Національний медичний університет імені О.О.Богомольця
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Ministry of Public Health of Ukraine
National O.O.Bohomolets Medical University
of the Lecture Course “Oncology”
For the students of medical faculties
Worked out by I.B.Shchepotin MD, PhD, DSci, Prof; G.A.Vakulenko MD, PhD, DSci, Prof; V.E.Cheshuk MD, PhD, DSci; A.S.Zotov MD, PhD; O.I.Sidorchuk MD, PhD; V.V.Zaychuk MD, PhD; L.V.Grivkova MD, PhD; O.E.Lobanova MD; I.N.Motuzyuk MD; Y.V.Levchishin MD.
Kyiv - 2008
Ministry of Public Health of Ukraine
National O.O.Bohomolets Medical University
Vice-Rector for Educational Affairs
Professor O. Yavorovskiy
“___” __________ 2008
of the Lecture Course “Oncology”
For the students of medical faculties
Worked out by I.B.Shchepotin MD, PhD, DSci, Prof; G.A.Vakulenko MD, PhD, DSci, Prof; V.E.Cheshuk MD, PhD, DSci; A.S.Zotov MD, PhD; O.I.Sidorchuk MD, PhD; V.V.Zaychuk MD, PhD; L.V.Grivkova MD, PhD; O.E.Lobanova MD; I.N.Motuzyuk MD; Y.V.Levchishin MD.
Kyiv - 2008
The texts of the lectures are approved by the methodical counsel
of Oncology Department.
Protocol № 19 « 17 » march 2008.
Tumors of the soft tissue
Tumors of the soft tissue
Sarcomas are malignant (cancerous) tumors that develop in tissues which connect, support, or surround other structures and organs of the body. In general, soft tissue sarcomas do not seem to result from malignant changes or the dedifferentiation of benign soft tissue tumors, and despite the variety of histologic subtypes, soft tissue sarcomas have many clinical and pathologic features in common. The dominant pattern of metastasis is hematogenous. Lymph node metastasis is rare (less than 5%).
Soft tissue sarcomas are rare. These neoplasm's constitute only 0,2-2,6% of the malignant tumors and affect almost equal often men and women, more common in the age of 20-50 years. However, sarcomas occur more often in children and young adults.
Soft tissue sarcomas can arise almost anywhere in the body: muscles, tendons, fibrous tissues, fat, blood vessels, nerves, and synovial tissues are types of soft tissue. About 55% to 60% percent occur in the extremities (e.g., arms, legs); the rest begin in the trunk (15% to 20%), head and neck area (8% to 10%), internal organs, or the retroperitoneum (15%).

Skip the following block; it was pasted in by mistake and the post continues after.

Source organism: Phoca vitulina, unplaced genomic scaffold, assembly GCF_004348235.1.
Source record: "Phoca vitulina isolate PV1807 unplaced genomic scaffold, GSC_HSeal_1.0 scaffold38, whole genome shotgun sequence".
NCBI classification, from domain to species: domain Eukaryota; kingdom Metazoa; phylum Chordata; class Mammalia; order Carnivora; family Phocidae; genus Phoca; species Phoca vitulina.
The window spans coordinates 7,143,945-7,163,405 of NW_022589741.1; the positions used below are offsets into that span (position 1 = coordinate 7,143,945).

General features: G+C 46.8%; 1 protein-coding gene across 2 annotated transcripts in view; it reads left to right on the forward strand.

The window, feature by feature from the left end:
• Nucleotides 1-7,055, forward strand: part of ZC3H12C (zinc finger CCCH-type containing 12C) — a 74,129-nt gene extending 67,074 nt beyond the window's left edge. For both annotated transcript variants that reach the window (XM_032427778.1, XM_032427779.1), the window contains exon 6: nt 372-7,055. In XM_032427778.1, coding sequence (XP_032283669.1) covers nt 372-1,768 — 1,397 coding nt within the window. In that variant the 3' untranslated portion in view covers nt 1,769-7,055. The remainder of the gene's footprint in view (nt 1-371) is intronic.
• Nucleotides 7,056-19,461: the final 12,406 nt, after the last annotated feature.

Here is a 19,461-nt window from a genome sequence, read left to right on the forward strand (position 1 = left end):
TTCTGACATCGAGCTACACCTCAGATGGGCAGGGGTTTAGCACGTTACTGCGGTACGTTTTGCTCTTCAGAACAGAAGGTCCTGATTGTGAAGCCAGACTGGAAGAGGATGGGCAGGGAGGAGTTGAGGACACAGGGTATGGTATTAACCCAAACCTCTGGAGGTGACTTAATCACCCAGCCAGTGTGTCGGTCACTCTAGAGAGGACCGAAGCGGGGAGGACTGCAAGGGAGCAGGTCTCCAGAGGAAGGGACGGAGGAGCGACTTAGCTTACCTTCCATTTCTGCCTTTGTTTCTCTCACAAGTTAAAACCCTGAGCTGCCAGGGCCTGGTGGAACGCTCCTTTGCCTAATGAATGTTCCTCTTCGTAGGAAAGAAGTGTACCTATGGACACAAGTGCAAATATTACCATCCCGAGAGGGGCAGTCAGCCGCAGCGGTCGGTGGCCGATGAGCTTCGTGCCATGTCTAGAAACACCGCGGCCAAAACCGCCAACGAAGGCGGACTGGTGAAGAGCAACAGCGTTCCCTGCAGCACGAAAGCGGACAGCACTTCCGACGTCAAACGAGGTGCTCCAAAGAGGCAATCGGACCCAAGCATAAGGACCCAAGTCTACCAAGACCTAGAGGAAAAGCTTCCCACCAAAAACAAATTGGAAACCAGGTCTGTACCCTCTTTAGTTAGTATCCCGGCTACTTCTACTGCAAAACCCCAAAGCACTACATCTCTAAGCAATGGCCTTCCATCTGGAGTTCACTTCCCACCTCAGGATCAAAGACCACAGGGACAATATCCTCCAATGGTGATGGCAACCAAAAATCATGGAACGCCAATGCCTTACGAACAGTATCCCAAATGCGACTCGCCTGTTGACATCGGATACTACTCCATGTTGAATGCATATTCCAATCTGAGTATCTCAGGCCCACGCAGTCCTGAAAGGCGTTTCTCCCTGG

Some conditions of soft tissues are caused by inflammation or injury and can form a mass that looks like a soft tissue tumor. Unlike a true tumor, they do not come from a single abnormal cell, they have limited capacity to grow or spread to nearby tissues, and never spread through the bloodstream or lymph system. Examples include nodular fasciitis and myositis ossificans, which involve tissues under the skin and muscle tissues, respectively. Although most soft tissue sarcomas do not have a clearly defined cause, researchers have identified several factors that increase the likelihood of developing these tumors. External radiation therapy is a well-established risk factor for soft tissue sarcoma, as shown by the fact that the incidence of sarcomas is increased eightfold to 50-fold in patients treated with radiation therapy for cancer. The risk appears to be related to the dose of radiation.
Another risk factor for soft tissue sarcomas is exposure to certain chemicals in the workplace, including vinyl chloride, arsenic, herbicides such as phenoxyacetic acids, and wood preservatives that contain chlorophenols. Chronic lymphedema (a condition in which excess fluid collects in the tissue and causes swelling) following radiation to, or surgical removal of, lymph nodes is also a risk factor.
Specific inherited genetic alterations are associated with an increased risk of both bone and soft tissue sarcomas. The oncogenes (ie, genes that can induce malignant transformation and tend to drive cells toward proliferation) that have been implicated in the development of soft tissue sarcomas include MDM2, N-myc, c-erbB2, and members of the ras family. Amplification of these genes in several subtypes of soft tissue sarcomas has been shown to correlate with an adverse outcome. Cytogenetic analysis of soft tissue tumors has also identified distinct chromosomal translocations that code for oncoproteins associated with certain histologic subtypes. The best characterized gene rearrangements have been found in Ewing’s sarcoma (EWS–FLI-1 fusion), clear-cell sarcoma (EWS–ATF1 fusion), myxoid liposarcoma (TLS–CHOP fusion), alveolar rhabdomyosarcoma (PAX3–FHKR fusion), desmoplastic small round-cell tumor (EWS–WT1 fusion), and synovial sarcoma (SSX–SYT fusion). Tumor suppressor genes play a critical role in cell growth inhibition and can suppress the growth of cancer cells. However, these genes can be inactivated by hereditary or sporadic mechanisms. Two such genes that are particularly relevant to soft tissue tumors are the retinoblastoma (Rb) gene and the p53 tumor suppressor gene. Mutations or deletions in the Rb gene can lead to the development of retinoblastomas and sarcomas of the soft tissue and bone. In addition, although mutations in the p53 tumor suppressor gene are the most common mutations in human solid tumors, they have also been observed in 30% to 60% of soft tissue sarcomas. There is also a high incidence of soft tissue sarcomas in patients with germline mutations in the tumor suppressor gene p53 (ie, the Li-Fraumeni syndrome).